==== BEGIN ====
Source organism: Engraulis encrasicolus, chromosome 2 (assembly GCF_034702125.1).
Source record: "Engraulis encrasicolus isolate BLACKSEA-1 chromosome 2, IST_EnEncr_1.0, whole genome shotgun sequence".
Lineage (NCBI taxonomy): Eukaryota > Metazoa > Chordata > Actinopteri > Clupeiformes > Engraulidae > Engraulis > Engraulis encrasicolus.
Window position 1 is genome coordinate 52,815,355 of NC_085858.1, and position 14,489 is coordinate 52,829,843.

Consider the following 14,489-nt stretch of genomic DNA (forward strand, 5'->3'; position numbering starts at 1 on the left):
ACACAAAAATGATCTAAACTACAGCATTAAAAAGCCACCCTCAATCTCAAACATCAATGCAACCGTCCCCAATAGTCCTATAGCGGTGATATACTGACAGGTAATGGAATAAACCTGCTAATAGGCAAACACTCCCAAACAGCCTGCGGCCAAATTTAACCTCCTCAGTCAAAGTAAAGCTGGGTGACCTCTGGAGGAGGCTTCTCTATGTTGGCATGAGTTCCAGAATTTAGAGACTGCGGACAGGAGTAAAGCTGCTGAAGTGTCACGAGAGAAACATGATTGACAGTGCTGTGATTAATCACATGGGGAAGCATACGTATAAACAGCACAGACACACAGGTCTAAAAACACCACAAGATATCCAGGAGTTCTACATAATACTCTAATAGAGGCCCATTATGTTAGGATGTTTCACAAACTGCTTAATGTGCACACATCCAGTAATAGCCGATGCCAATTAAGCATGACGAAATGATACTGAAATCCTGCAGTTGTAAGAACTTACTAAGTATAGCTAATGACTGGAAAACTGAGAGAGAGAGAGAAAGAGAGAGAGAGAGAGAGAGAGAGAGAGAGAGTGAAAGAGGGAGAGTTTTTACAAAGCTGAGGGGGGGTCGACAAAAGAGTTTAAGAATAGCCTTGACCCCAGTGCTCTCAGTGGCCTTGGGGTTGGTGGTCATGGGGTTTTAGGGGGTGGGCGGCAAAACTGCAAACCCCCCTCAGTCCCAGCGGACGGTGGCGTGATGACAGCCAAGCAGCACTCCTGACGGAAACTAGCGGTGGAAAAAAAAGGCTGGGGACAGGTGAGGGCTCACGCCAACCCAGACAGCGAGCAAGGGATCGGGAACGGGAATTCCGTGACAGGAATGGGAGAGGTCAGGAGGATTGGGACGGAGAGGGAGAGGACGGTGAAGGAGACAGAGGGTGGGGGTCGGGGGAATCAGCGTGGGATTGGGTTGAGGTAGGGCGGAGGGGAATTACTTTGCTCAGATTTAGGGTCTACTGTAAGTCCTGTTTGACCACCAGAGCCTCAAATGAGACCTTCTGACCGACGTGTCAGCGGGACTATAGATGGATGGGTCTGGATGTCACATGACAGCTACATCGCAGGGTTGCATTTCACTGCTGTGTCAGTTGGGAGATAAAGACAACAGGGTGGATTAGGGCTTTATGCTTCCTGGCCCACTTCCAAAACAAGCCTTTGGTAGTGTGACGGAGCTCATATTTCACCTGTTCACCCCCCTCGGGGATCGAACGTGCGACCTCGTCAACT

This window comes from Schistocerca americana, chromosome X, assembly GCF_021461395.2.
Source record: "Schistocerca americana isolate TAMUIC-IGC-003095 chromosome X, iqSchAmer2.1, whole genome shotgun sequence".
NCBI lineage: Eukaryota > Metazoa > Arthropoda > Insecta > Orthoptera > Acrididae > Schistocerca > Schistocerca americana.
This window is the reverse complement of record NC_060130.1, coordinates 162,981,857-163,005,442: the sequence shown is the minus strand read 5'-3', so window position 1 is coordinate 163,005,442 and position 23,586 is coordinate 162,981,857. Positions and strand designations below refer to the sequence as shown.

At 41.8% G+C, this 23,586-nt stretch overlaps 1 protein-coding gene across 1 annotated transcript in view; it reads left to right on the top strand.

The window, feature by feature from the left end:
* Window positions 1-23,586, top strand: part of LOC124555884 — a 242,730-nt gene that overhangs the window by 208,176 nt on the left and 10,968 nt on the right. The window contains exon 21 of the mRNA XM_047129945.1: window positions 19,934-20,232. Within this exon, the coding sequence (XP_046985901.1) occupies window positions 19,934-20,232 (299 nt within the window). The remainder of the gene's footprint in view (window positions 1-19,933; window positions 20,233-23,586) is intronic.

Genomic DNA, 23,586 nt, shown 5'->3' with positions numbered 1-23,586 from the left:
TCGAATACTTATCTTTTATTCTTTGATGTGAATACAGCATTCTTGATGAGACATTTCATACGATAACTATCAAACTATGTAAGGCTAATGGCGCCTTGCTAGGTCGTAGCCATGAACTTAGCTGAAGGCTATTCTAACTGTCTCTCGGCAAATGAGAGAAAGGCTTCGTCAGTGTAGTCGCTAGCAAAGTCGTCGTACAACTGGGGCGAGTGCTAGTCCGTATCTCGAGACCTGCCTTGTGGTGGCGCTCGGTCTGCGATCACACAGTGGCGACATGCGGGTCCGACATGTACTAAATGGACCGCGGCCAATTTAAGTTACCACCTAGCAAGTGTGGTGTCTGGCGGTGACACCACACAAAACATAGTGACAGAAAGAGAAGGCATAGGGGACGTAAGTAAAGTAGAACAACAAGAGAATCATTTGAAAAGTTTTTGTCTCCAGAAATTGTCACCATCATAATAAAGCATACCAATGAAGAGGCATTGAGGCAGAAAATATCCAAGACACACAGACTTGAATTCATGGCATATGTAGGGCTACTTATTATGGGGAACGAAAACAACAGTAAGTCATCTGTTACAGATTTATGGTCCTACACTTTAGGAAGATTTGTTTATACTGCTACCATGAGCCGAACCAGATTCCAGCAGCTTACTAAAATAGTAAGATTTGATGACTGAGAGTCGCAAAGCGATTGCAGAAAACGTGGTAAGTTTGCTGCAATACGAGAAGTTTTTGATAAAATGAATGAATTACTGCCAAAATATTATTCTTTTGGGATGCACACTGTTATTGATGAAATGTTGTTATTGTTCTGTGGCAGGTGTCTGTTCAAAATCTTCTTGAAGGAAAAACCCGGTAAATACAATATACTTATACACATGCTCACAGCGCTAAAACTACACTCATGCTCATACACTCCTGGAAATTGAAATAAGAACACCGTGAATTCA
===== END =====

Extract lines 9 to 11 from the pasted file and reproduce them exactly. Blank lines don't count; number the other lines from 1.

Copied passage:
NCBI lineage: Eukaryota > Metazoa > Arthropoda > Insecta > Orthoptera > Acrididae > Schistocerca > Schistocerca americana.
This window is the reverse complement of record NC_060130.1, coordinates 162,981,857-163,005,442: the sequence shown is the minus strand read 5'-3', so window position 1 is coordinate 163,005,442 and position 23,586 is coordinate 162,981,857. Positions and strand designations below refer to the sequence as shown.

At 41.8% G+C, this 23,586-nt stretch overlaps 1 protein-coding gene across 1 annotated transcript in view; it reads left to right on the top strand.